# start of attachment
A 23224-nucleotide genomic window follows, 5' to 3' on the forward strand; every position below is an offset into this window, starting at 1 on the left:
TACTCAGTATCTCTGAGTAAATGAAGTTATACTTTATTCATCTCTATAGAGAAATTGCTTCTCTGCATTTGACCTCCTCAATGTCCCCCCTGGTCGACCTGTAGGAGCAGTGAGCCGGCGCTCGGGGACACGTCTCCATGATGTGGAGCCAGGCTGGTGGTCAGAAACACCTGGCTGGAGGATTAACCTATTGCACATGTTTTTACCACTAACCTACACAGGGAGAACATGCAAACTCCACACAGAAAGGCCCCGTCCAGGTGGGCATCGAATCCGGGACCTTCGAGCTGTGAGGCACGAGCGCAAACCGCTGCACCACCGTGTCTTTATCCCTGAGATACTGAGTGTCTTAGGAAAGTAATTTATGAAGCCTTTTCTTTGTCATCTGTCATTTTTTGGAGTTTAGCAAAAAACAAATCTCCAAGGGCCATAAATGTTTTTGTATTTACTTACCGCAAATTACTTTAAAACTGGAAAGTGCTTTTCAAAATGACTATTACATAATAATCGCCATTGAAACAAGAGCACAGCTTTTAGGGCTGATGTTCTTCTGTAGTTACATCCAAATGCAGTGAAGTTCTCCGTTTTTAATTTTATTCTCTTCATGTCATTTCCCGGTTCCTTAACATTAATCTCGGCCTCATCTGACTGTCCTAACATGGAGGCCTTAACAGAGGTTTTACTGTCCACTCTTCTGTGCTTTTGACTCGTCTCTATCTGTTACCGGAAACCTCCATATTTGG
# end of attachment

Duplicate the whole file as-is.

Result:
A 23224-nucleotide genomic window follows, 5' to 3' on the forward strand; every position below is an offset into this window, starting at 1 on the left:
TACTCAGTATCTCTGAGTAAATGAAGTTATACTTTATTCATCTCTATAGAGAAATTGCTTCTCTGCATTTGACCTCCTCAATGTCCCCCCTGGTCGACCTGTAGGAGCAGTGAGCCGGCGCTCGGGGACACGTCTCCATGATGTGGAGCCAGGCTGGTGGTCAGAAACACCTGGCTGGAGGATTAACCTATTGCACATGTTTTTACCACTAACCTACACAGGGAGAACATGCAAACTCCACACAGAAAGGCCCCGTCCAGGTGGGCATCGAATCCGGGACCTTCGAGCTGTGAGGCACGAGCGCAAACCGCTGCACCACCGTGTCTTTATCCCTGAGATACTGAGTGTCTTAGGAAAGTAATTTATGAAGCCTTTTCTTTGTCATCTGTCATTTTTTGGAGTTTAGCAAAAAACAAATCTCCAAGGGCCATAAATGTTTTTGTATTTACTTACCGCAAATTACTTTAAAACTGGAAAGTGCTTTTCAAAATGACTATTACATAATAATCGCCATTGAAACAAGAGCACAGCTTTTAGGGCTGATGTTCTTCTGTAGTTACATCCAAATGCAGTGAAGTTCTCCGTTTTTAATTTTATTCTCTTCATGTCATTTCCCGGTTCCTTAACATTAATCTCGGCCTCATCTGACTGTCCTAACATGGAGGCCTTAACAGAGGTTTTACTGTCCACTCTTCTGTGCTTTTGACTCGTCTCTATCTGTTACCGGAAACCTCCATATTTGG